- If you had a Nokia phone back in 2005, there was a chance you might have gotten hit with a virus back then. No, really: The Commwarrior virus would pretend to be an MMS message from your friend, but when you opened it, you learned it wasn't very friendly at all. It was one of the first viruses to hit a mobile device.
The co-founder of Y Combinator created a worm that almost broke the internet in 1988
When discussing the career of Robert Morris, the word "atonement" comes to mind.
Morris, as a partner in Y Combinator, has helped startup owners across the spectrum polish their ideas and turn them into important products that we use daily. (Example: The file I'm using to write this document is being synced by Dropbox, an early Y Combinator success story.)
But like many of the people who parlayed their tech skills into startup success, his record on the youthful indiscretion front isn't a clean slate.
That's not a knock on him; what he did was technically impressive. But the Morris Worm, as his grad school side project came to be called, really screwed up the internet's backbone at a time when it was pretty vulnerable.
"I remember the NBC Evening News devoting less than 30 seconds to the topic," online user Francis Litterio wrote on a page dedicated to the worm. "If an equally severe disruption of the Internet were to happen today, the President of the United States would probably hold a press conference to calm the nation."
The year was 1988, and Morris, as a grad student at Cornell, decided to program an app that would self-propagate through all the Unix machines that made up the internet at the time—a network that, in 1998, was mostly made up of businesses and academics.
Morris' goal was to create the first botnet, essentially to prove he could do it. But while the worm failed at that goal, it was particularly great at replicating itself numerous times on different machines—something that happened basically by accident due to the way it was coded. In the end, the worm was so effective that universities had to go offline for a while so as not to damage their equipment.
As a result of the stunt that got out of hand, Morris became one of the first people charged under the Computer Fraud and Abuse Act of 1986—the same law that early Y Combinator alum Aaron Swartz was infamously prosecuted under a quarter-century later. Morris narrowly avoided prison time for what he did.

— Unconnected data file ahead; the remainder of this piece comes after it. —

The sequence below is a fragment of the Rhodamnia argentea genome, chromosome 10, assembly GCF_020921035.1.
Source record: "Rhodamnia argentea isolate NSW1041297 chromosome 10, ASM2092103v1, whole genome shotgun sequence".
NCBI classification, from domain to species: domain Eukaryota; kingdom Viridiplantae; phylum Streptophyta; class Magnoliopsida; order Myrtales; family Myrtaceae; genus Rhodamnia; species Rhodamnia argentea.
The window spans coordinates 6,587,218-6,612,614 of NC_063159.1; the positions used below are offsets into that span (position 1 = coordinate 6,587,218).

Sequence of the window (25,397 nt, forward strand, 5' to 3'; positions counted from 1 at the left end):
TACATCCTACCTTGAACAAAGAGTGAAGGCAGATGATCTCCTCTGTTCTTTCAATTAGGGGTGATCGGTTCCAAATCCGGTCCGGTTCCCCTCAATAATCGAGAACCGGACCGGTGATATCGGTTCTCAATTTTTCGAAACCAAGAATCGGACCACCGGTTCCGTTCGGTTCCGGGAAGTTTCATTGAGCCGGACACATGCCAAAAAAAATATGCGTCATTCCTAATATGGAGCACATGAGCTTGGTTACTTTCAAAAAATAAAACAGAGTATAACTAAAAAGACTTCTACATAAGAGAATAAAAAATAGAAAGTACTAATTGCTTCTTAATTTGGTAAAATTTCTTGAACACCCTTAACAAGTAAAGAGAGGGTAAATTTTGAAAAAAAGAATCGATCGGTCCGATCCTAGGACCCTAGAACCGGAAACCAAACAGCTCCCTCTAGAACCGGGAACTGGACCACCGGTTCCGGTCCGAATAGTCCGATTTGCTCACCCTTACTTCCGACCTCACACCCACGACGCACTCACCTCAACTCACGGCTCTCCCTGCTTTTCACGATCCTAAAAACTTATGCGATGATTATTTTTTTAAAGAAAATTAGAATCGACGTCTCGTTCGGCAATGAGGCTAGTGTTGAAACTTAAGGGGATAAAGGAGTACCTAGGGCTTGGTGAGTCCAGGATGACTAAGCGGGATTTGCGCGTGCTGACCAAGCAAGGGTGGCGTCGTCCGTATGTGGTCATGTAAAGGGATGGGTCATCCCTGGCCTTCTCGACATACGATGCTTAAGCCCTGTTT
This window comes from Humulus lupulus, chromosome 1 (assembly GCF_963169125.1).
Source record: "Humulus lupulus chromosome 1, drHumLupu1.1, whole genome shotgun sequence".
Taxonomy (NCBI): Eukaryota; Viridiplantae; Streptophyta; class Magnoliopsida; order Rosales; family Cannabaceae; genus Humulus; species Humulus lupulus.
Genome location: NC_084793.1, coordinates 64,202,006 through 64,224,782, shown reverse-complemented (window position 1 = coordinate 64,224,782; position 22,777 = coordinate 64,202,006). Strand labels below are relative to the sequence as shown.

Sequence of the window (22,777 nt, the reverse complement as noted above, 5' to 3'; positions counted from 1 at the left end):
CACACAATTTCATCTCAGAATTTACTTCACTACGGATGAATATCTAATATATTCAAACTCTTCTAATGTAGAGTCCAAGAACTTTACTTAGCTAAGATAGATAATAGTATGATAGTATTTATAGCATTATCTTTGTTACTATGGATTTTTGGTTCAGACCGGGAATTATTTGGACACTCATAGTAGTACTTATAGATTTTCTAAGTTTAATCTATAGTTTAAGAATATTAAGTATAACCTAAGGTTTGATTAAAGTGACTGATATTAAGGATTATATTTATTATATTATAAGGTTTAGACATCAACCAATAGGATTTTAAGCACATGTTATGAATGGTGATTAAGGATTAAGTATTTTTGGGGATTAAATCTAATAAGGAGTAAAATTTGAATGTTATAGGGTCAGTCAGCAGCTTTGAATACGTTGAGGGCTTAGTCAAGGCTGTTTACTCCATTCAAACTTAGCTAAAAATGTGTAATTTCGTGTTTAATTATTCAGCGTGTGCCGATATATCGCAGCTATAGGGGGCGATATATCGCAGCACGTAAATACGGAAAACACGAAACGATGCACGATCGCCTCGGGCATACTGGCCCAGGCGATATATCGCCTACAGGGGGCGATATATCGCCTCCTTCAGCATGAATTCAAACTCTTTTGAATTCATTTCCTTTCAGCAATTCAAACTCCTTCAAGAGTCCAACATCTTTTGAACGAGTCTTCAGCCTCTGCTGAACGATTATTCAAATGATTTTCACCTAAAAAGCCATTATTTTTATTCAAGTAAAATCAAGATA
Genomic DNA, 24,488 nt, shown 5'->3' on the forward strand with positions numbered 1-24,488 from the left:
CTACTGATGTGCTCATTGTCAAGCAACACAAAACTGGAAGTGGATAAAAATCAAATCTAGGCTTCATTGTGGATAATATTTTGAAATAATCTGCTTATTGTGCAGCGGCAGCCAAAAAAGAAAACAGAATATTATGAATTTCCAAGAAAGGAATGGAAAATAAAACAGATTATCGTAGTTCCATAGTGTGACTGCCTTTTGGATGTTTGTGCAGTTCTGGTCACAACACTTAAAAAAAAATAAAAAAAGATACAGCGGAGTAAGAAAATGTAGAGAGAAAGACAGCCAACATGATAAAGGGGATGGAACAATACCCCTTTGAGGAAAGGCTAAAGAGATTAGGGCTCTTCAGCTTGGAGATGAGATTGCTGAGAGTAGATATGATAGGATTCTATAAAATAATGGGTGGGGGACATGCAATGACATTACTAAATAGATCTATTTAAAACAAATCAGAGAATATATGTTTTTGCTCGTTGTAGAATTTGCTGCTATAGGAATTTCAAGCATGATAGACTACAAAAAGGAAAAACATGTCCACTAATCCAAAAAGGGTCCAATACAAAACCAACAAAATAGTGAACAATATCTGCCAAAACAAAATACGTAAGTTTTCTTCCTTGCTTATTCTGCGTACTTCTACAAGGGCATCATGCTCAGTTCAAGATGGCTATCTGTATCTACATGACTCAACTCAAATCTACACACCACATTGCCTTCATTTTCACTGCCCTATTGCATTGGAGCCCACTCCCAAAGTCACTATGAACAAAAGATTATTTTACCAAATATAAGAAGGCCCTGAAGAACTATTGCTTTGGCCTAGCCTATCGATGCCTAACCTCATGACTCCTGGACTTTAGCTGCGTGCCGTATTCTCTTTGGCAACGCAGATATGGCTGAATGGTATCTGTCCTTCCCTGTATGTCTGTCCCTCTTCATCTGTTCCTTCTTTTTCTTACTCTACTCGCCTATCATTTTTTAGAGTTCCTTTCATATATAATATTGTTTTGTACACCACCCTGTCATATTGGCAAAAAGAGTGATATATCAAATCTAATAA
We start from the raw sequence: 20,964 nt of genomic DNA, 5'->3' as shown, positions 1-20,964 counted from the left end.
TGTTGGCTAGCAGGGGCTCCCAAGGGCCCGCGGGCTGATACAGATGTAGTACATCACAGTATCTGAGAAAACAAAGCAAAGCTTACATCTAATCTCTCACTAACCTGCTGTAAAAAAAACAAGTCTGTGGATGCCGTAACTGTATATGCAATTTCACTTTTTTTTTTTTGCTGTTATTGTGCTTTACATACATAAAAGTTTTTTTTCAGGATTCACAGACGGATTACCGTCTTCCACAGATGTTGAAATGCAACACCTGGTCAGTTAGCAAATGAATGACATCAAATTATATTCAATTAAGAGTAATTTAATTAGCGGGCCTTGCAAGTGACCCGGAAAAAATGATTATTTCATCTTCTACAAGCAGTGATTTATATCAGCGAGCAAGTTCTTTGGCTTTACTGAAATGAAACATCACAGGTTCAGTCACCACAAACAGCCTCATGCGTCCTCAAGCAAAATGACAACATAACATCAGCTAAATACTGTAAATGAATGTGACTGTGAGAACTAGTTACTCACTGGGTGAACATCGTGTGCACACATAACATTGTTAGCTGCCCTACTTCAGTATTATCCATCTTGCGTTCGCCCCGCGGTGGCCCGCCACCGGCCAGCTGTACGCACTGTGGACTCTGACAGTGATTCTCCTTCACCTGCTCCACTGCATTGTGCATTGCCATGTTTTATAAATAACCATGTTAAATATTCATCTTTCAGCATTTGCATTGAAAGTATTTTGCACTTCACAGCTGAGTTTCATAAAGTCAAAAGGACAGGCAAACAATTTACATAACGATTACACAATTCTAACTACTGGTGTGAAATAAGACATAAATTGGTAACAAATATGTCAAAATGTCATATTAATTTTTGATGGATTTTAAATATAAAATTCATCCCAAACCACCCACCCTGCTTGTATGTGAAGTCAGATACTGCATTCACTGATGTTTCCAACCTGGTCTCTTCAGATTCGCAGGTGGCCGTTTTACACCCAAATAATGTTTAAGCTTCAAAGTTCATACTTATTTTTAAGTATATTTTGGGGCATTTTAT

To this day, Morris doesn't really talk about it—though in a lot of ways, his worm had positive side effects, by exposing just how poor security was on many university networks. People didn't care about password security until Robert Morris came along. Now, security is treated as an immensely important part of running a large network. And Morris, who currently serves as an assistant professor in MIT's Computer Science and Artificial Intelligence Laboratory, has become a person worthy of emulating—something that can't be said about John McAfee these days.
"He has not tried to make any money or work in this area," Purdue University computer science professor Eugene Spafford said of Morris in an interview withThe Washington Post. "His behavior has been consistent in supporting his defense: that it was an accident and he felt badly about it. I think it's very much to his credit that that has been his behavior ever since."
Now, all of this is not to say that viruses aren't dangerous. Malware will continue to be an immensely annoying scourge, whether it affects your laptop, your phone, or your Jeep Cherokee.
But the thing is that we need to be honest with one another about what malware is, and why we need to be worried about it. The reason that many of these viruses have spread over the years is because they prey on people's worst instincts. We want things to be simple, so we pick obvious passwords. We want to believe that our email is safe, so we open things from people we think we know. And when we see information online, we want to innocently believe it's leading not leading us astray.
The truth is, John McAfee was right that we have to be concerned, but Rob Rosenberger was also right that we need to keep our BS meter working. The truth is somewhere in the middle.
In an era when a site called Download.com is more likely to infect your computer with junk than your email is, you have no choice: you have to let your guard up, at least a little.
But don't panic. Use your head.